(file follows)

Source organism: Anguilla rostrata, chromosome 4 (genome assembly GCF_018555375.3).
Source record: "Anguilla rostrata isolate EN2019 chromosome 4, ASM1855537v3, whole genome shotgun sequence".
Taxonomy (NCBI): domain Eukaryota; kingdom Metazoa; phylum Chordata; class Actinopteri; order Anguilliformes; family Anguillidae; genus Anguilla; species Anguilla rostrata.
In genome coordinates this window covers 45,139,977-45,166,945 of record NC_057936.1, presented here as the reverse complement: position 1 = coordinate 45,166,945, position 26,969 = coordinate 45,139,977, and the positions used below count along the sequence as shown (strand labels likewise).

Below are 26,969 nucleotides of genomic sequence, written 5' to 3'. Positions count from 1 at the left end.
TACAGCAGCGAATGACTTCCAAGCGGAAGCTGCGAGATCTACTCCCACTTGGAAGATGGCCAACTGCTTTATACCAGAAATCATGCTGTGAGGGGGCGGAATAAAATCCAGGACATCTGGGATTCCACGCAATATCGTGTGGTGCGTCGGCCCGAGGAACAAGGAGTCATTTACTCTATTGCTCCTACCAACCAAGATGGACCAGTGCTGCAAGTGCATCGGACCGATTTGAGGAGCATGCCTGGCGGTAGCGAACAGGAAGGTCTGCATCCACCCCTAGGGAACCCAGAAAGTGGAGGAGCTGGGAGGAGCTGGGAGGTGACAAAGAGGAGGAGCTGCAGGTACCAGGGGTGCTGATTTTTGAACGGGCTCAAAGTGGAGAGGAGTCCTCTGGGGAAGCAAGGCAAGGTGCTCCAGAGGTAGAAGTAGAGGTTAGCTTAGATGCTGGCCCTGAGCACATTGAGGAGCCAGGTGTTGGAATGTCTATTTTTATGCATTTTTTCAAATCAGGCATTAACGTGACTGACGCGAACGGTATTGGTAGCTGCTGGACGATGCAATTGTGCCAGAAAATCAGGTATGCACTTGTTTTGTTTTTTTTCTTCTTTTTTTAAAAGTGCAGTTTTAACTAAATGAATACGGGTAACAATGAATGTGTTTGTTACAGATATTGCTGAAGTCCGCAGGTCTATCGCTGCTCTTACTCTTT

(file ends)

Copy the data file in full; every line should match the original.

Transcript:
Source organism: Anguilla rostrata, chromosome 4 (genome assembly GCF_018555375.3).
Source record: "Anguilla rostrata isolate EN2019 chromosome 4, ASM1855537v3, whole genome shotgun sequence".
Taxonomy (NCBI): domain Eukaryota; kingdom Metazoa; phylum Chordata; class Actinopteri; order Anguilliformes; family Anguillidae; genus Anguilla; species Anguilla rostrata.
In genome coordinates this window covers 45,139,977-45,166,945 of record NC_057936.1, presented here as the reverse complement: position 1 = coordinate 45,166,945, position 26,969 = coordinate 45,139,977, and the positions used below count along the sequence as shown (strand labels likewise).

Below are 26,969 nucleotides of genomic sequence, written 5' to 3'. Positions count from 1 at the left end.
TACAGCAGCGAATGACTTCCAAGCGGAAGCTGCGAGATCTACTCCCACTTGGAAGATGGCCAACTGCTTTATACCAGAAATCATGCTGTGAGGGGGCGGAATAAAATCCAGGACATCTGGGATTCCACGCAATATCGTGTGGTGCGTCGGCCCGAGGAACAAGGAGTCATTTACTCTATTGCTCCTACCAACCAAGATGGACCAGTGCTGCAAGTGCATCGGACCGATTTGAGGAGCATGCCTGGCGGTAGCGAACAGGAAGGTCTGCATCCACCCCTAGGGAACCCAGAAAGTGGAGGAGCTGGGAGGAGCTGGGAGGTGACAAAGAGGAGGAGCTGCAGGTACCAGGGGTGCTGATTTTTGAACGGGCTCAAAGTGGAGAGGAGTCCTCTGGGGAAGCAAGGCAAGGTGCTCCAGAGGTAGAAGTAGAGGTTAGCTTAGATGCTGGCCCTGAGCACATTGAGGAGCCAGGTGTTGGAATGTCTATTTTTATGCATTTTTTCAAATCAGGCATTAACGTGACTGACGCGAACGGTATTGGTAGCTGCTGGACGATGCAATTGTGCCAGAAAATCAGGTATGCACTTGTTTTGTTTTTTTTCTTCTTTTTTTAAAAGTGCAGTTTTAACTAAATGAATACGGGTAACAATGAATGTGTTTGTTACAGATATTGCTGAAGTCCGCAGGTCTATCGCTGCTCTTACTCTTT